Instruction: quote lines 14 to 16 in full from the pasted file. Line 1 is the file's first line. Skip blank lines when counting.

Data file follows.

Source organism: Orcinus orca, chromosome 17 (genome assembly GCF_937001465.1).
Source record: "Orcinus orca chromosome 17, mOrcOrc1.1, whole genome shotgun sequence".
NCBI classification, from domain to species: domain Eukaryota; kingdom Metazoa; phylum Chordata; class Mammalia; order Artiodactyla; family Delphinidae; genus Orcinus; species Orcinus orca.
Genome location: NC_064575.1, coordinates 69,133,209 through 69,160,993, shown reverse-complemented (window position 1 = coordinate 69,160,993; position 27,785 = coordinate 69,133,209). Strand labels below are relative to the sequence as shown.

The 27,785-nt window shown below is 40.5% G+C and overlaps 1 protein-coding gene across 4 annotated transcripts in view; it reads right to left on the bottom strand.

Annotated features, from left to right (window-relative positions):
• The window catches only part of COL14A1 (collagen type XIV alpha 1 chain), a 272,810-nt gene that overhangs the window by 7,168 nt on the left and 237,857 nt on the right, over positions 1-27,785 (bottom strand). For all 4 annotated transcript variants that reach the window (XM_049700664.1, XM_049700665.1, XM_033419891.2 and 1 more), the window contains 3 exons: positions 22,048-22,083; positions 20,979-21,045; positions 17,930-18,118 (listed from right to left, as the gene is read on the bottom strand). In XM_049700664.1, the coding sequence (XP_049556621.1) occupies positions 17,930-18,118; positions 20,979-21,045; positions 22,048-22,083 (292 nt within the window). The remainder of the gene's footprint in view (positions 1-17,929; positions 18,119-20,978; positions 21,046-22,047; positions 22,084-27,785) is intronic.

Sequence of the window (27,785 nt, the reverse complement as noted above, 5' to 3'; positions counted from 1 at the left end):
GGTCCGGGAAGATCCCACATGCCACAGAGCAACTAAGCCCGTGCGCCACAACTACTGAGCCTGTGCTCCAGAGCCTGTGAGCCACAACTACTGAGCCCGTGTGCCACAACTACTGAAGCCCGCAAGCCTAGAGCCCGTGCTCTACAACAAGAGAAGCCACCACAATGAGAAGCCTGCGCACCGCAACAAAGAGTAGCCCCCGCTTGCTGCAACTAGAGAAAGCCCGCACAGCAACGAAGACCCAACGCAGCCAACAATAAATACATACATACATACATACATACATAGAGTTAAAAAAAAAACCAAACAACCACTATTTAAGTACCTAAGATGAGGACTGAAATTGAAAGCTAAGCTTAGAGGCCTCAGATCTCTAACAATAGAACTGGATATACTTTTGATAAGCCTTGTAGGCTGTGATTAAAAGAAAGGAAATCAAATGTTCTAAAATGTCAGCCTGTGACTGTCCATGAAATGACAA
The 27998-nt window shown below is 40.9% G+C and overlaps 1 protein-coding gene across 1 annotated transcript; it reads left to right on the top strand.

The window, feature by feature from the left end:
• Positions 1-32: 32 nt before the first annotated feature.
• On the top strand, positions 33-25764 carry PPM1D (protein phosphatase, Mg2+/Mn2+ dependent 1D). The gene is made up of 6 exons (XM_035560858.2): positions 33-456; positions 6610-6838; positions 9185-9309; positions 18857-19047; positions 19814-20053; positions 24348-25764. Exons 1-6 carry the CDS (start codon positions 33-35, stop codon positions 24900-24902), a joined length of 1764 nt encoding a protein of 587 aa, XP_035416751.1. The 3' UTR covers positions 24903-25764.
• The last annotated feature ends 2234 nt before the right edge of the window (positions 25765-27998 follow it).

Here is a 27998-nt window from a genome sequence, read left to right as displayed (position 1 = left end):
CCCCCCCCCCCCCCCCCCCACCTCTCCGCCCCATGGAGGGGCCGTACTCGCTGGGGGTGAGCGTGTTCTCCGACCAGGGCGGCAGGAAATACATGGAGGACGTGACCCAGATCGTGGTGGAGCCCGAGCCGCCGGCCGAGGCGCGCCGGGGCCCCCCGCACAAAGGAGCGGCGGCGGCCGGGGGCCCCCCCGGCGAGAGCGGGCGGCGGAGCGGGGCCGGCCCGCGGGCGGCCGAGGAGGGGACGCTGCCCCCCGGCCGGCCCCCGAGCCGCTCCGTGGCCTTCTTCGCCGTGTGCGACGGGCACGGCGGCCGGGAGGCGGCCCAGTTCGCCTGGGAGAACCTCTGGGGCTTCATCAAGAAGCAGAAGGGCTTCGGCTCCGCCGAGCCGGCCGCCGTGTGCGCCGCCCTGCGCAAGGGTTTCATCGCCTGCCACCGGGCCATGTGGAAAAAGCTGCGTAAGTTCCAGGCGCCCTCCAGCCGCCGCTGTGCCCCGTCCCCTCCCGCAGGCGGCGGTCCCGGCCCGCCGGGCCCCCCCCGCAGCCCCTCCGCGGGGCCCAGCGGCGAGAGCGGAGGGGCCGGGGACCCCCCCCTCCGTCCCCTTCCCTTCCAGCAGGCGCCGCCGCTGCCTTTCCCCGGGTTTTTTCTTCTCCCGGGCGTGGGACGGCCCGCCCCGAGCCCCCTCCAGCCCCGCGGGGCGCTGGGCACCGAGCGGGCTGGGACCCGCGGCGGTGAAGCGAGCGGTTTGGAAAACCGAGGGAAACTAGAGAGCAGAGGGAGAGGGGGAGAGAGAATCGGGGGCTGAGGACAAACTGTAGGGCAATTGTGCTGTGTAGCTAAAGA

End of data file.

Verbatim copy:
• The last annotated feature ends 2234 nt before the right edge of the window (positions 25765-27998 follow it).

Here is a 27998-nt window from a genome sequence, read left to right as displayed (position 1 = left end):
CCCCCCCCCCCCCCCCCCCACCTCTCCGCCCCATGGAGGGGCCGTACTCGCTGGGGGTGAGCGTGTTCTCCGACCAGGGCGGCAGGAAATACATGGAGGACGTGACCCAGATCGTGGTGGAGCCCGAGCCGCCGGCCGAGGCGCGCCGGGGCCCCCCGCACAAAGGAGCGGCGGCGGCCGGGGGCCCCCCCGGCGAGAGCGGGCGGCGGAGCGGGGCCGGCCCGCGGGCGGCCGAGGAGGGGACGCTGCCCCCCGGCCGGCCCCCGAGCCGCTCCGTGGCCTTCTTCGCCGTGTGCGACGGGCACGGCGGCCGGGAGGCGGCCCAGTTCGCCTGGGAGAACCTCTGGGGCTTCATCAAGAAGCAGAAGGGCTTCGGCTCCGCCGAGCCGGCCGCCGTGTGCGCCGCCCTGCGCAAGGGTTTCATCGCCTGCCACCGGGCCATGTGGAAAAAGCTGCGTAAGTTCCAGGCGCCCTCCAGCCGCCGCTGTGCCCCGTCCCCTCCCGCAGGCGGCGGTCCCGGCCCGCCGGGCCCCCCCCGCAGCCCCTCCGCGGGGCCCAGCGGCGAGAGCGGAGGGGCCGGGGACCCCCCCCTCCGTCCCCTTCCCTTCCAGCAGGCGCCGCCGCTGCCTTTCCCCGGGTTTTTTCTTCTCCCGGGCGTGGGACGGCCCGCCCCGAGCCCCCTCCAGCCCCGCGGGGCGCTGGGCACCGAGCGGGCTGGGACCCGCGGCGGTGAAGCGAGCGGTTTGGAAAACCGAGGGAAACTAGAGAGCAGAGGGAGAGGGGGAGAGAGAATCGGGGGCTGAGGACAAACTGTAGGGCAATTGTGCTGTGTAGCTAAAGA